FRP Composite SpaceShip Two Passes Flight Test with Flying Colors

by Tencom Ltd.

composite spaceship

The Fiber Reinforced Polymer (FRP) composite aircraft model known as SpaceShipTwo VSS Unity has recently undergone its second test flight. 

Taking to the clear skies of Las Cruces, New Mexico on June 25 from Spaceport America, this supersonic craft hit a new milestone.

The First Test

Built by Virgin Galactic Holdings Inc. and The Spaceship Co. (both based out of Mojave, California), the SpaceShipTwo VSS Unity quickly moved from a concept aircraft to a prototype model. It completed its very first test flight on May 1, 2020.

Designed to provide a zero-gravity experience, the first solo test flight was a glide test. The all carbon-fiber composite aircraft was attached to a carrier aircraft known as the VMS Eve, which was piloted by Nicola Pecile and C.J. Sturckow.

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After climbing to an altitude of about 50,000 feet, the VSS Unity was detached to fly freely for the very first time. Entering the New Mexico airspace, the VSS Unity hit a gliding speed of Mach 0.70. It also managed to complete all the test-points before landing back at Spaceport America smoothly.

This initial flight test had been in the works since February 2020, and it was Virgin Galactic's first chance to test out all of the aircraft’s required components for operation. Commercial astronauts, Mark ‘Forger’ Stucky and Michael ‘Sooch’ Masucci were the acting pilots for this initial flight test.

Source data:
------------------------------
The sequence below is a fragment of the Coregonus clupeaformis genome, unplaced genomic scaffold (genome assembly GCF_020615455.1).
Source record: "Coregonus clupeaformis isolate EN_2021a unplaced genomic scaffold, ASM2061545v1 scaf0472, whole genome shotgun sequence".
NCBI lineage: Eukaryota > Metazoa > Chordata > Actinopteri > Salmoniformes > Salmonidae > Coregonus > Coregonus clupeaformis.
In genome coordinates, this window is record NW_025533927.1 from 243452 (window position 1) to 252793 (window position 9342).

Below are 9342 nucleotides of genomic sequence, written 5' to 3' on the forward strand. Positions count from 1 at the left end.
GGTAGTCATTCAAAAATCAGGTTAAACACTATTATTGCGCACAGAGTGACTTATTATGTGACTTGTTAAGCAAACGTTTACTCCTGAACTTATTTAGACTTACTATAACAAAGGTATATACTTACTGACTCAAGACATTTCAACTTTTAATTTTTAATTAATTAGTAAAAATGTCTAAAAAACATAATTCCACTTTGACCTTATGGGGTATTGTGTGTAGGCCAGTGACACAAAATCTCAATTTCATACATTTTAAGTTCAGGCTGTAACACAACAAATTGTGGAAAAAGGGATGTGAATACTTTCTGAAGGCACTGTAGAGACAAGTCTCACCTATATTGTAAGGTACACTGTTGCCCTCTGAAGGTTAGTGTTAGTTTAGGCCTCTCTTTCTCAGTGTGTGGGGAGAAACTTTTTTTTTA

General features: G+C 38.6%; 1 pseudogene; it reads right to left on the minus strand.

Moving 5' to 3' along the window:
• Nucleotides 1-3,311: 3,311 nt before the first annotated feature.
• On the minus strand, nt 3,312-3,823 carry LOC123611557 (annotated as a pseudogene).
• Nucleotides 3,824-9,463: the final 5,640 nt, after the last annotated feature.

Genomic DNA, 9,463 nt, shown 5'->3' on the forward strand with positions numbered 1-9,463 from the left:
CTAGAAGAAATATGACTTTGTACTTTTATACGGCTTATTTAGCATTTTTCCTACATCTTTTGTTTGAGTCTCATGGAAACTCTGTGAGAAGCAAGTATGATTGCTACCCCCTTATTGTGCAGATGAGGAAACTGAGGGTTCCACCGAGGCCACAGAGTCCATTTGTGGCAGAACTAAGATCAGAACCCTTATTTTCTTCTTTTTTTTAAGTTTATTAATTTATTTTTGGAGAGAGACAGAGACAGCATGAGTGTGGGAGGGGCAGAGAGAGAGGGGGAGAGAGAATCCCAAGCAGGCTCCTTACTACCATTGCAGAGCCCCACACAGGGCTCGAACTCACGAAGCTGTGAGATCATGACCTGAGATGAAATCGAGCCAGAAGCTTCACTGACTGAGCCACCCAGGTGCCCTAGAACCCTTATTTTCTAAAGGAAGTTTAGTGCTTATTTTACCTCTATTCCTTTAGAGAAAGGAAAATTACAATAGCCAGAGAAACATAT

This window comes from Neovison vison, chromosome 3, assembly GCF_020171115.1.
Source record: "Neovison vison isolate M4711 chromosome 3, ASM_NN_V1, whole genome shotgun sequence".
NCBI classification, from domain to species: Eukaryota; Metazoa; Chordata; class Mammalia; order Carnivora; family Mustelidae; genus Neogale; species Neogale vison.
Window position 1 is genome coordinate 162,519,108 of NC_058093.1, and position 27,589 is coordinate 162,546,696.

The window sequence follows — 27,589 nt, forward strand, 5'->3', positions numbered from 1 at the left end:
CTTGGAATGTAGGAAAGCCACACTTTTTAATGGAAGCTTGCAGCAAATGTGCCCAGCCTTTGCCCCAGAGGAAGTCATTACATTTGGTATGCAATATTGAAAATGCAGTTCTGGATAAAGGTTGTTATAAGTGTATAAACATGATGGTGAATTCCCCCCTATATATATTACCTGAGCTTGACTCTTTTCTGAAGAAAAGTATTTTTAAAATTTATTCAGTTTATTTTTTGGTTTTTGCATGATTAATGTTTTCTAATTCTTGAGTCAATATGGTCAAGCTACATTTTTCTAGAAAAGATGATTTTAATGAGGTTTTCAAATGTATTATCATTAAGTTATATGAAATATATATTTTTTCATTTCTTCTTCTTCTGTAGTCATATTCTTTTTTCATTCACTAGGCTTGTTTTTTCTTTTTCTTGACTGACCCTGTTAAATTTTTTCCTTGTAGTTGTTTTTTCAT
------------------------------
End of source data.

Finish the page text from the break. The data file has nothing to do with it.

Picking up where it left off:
They were instructed to perform several maneuvers in order to gather the appropriate data for analyzing the overall performance and handling. This data was then used to further perfect the VSS Unity with enhanced aerodynamics and smoother handling while flying.

spaceshiptwo_unity_in_new_mexico

The VSS - attached to Virgin Galactic's carrier aircraft, VMS Eve - takes to the skies.

Pic Credit: Virgin Galactic

The Second Test

Bringing the astronauts back in for round two, the VSS Unity took to the skies again on June 25. This second glide test enabled the pilots to explore how the aircraft functioned during rocket boost on a spaceflight, which helped with the continued development of the aircraft.

During the hour-long second glide test, the innovative spaceship outperformed itself by hitting a top glide speed of Mach 0.85. It was also released from the mothership, VMS Eve, at a slightly higher altitude of 51,000 feet.

This time, a sequence of maneuvers was conducted by the pilots under a much more stringent set of protocols. Due to the present danger of COVID-19, all safety and sanitization measures were taken as directed by state guidelines. Masks were also used.

At the present moment, the data collected from the second glide test is still under review. However, the experts at Virgin Galactic are already prepping for the third flight test. Detailed inspections and modifications to the passenger cabin are still being made to the VSS Unity.

What Is SpaceShipTwo?

SpaceShipTwo is an air-launched, FRP composite aircraft designed for space tourism. Built to glide in outer space with a trajectory that intersects with Earth’s atmosphere, it is essentially a space plane.

First revealed in December 2009, SpaceShipTwo underwent three years of rigorous testing before it finally passed its first-ever powered test flight.